Focus on School Desegregation: Is the Past Repeating?
Vol. 13, No. 4, 1991, pp. 17-19
Perhaps the most important school desegregation case since Brown v. Board of Education was heard by the U.S. Supreme Court Oct 7, 1991. Freeman v. Pitts examines whether a school system in metropolitan Atlanta, which was officially segregated by law until 1969, can be excused from failing to implement an effective school desegregation plan due to increasing residential segregation. The case will also determine if the school system can be released from court supervision of desegregation in one area of school operations when racially discriminatory practices persist in other areas.
Looking back to Brown, John A. Griffin recalls that social scientists in Atlanta worked quickly to prepare demographic studies which became known as the Ashmore report. The best-known study in the Brown case by psychologists Kenneth B. Clark and Mamie Clark showed the harmful impact of segregation on black schoolchildren. The Ashmore report documented the extent of segregation, wide funding gaps and other harmful effects of the dual system.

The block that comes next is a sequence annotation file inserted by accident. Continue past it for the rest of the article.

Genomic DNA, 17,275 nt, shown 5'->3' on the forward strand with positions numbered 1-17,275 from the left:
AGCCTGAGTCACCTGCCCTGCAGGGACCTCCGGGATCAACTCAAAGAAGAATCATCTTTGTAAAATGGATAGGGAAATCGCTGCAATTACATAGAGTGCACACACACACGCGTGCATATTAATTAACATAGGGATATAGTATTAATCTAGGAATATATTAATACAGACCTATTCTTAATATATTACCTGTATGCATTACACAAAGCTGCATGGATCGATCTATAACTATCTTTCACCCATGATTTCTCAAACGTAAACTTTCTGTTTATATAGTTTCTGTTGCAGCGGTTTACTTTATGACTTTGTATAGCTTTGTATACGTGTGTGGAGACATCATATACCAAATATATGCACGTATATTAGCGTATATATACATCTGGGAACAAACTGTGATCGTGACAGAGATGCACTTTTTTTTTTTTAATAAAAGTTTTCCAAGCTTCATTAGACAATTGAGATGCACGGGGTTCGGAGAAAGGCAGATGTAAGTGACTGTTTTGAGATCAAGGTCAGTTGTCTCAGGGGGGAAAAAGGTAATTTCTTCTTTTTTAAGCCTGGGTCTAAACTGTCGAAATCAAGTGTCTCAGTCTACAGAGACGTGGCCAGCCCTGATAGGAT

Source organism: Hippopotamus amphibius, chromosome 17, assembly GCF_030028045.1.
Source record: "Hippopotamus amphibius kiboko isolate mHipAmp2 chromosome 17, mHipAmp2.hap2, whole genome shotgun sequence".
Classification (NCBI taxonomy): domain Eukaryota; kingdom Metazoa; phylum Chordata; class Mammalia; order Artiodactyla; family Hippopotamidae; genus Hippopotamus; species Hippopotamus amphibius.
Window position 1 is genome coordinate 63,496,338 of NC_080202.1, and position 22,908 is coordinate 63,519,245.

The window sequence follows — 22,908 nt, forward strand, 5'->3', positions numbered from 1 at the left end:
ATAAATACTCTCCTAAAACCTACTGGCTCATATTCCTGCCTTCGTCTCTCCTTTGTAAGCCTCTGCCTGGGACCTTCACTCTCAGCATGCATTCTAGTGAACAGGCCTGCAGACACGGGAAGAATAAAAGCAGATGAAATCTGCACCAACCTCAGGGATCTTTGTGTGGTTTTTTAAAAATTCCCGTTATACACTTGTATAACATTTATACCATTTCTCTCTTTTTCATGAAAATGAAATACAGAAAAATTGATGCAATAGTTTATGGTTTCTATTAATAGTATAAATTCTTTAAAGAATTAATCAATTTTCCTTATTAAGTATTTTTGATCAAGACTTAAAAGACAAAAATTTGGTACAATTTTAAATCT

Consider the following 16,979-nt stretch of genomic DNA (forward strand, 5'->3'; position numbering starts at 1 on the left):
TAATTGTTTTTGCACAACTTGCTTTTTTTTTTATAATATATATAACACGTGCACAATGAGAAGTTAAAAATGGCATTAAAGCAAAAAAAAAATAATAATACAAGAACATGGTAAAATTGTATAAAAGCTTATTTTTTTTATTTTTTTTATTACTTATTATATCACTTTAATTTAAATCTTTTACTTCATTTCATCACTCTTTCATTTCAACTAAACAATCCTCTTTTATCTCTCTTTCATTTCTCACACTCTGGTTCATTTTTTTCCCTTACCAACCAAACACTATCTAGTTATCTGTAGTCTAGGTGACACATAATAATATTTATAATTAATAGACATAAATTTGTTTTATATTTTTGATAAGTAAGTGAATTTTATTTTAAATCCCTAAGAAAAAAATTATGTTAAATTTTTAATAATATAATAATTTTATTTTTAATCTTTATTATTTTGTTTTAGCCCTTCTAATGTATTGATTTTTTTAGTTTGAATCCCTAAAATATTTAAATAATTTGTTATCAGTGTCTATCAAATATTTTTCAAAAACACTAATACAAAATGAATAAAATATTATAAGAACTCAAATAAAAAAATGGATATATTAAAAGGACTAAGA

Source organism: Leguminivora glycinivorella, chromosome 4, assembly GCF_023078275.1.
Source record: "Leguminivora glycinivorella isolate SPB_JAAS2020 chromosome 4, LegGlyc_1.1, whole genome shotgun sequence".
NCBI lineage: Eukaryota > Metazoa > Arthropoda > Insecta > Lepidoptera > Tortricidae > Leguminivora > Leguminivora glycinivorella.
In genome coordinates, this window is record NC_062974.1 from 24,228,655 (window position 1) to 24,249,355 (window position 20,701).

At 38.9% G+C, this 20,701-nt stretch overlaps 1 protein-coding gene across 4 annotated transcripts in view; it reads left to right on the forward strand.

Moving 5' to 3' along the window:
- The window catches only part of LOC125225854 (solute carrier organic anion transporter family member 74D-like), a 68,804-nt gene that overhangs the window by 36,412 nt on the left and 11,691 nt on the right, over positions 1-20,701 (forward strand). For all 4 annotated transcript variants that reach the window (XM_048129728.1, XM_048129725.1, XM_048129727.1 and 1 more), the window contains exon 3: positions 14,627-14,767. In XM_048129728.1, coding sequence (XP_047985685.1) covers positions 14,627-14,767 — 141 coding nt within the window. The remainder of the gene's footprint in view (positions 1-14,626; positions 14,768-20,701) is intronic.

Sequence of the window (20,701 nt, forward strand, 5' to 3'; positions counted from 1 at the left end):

In August 1991, a group of more than fifty social scientists published School Desegregation: A Social Science Statement, which was filed with the NAACP briefs in the Freeman case and is excerpted on page 19 of this special issue of Southern Changes. School Desegregation, which was led by Harvard professor of education and social policy Gary Orfield and includes Kenneth Clark among its signers, reviews results of years of study of desegregated schools.
John A Griffin was a sociologist on the faculty at Emory University at the time of the study and an active participant in the central committee of the Ashmore project. He is a Life Fellow of the Southern Regional Council.